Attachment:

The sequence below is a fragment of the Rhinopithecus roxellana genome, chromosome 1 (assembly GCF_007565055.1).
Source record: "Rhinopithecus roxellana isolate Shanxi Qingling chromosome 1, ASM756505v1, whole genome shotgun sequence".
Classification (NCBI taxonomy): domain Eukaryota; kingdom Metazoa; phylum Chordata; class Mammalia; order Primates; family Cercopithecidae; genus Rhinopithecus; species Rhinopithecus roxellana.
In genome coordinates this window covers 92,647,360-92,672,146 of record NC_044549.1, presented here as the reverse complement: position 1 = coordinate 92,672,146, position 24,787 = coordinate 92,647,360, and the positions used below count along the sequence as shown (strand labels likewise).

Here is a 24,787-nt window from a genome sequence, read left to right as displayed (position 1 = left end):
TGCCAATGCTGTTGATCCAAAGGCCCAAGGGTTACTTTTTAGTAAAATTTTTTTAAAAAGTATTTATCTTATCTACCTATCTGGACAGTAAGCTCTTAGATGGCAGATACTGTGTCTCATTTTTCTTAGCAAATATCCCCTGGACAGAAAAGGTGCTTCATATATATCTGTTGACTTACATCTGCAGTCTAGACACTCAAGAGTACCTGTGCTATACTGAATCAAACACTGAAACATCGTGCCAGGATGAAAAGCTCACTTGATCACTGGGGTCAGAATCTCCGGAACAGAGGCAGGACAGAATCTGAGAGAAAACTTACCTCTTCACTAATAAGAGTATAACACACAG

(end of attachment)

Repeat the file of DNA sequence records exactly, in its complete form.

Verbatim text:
The sequence below is a fragment of the Rhinopithecus roxellana genome, chromosome 1 (assembly GCF_007565055.1).
Source record: "Rhinopithecus roxellana isolate Shanxi Qingling chromosome 1, ASM756505v1, whole genome shotgun sequence".
Classification (NCBI taxonomy): domain Eukaryota; kingdom Metazoa; phylum Chordata; class Mammalia; order Primates; family Cercopithecidae; genus Rhinopithecus; species Rhinopithecus roxellana.
In genome coordinates this window covers 92,647,360-92,672,146 of record NC_044549.1, presented here as the reverse complement: position 1 = coordinate 92,672,146, position 24,787 = coordinate 92,647,360, and the positions used below count along the sequence as shown (strand labels likewise).

Here is a 24,787-nt window from a genome sequence, read left to right as displayed (position 1 = left end):
TGCCAATGCTGTTGATCCAAAGGCCCAAGGGTTACTTTTTAGTAAAATTTTTTTAAAAAGTATTTATCTTATCTACCTATCTGGACAGTAAGCTCTTAGATGGCAGATACTGTGTCTCATTTTTCTTAGCAAATATCCCCTGGACAGAAAAGGTGCTTCATATATATCTGTTGACTTACATCTGCAGTCTAGACACTCAAGAGTACCTGTGCTATACTGAATCAAACACTGAAACATCGTGCCAGGATGAAAAGCTCACTTGATCACTGGGGTCAGAATCTCCGGAACAGAGGCAGGACAGAATCTGAGAGAAAACTTACCTCTTCACTAATAAGAGTATAACACACAG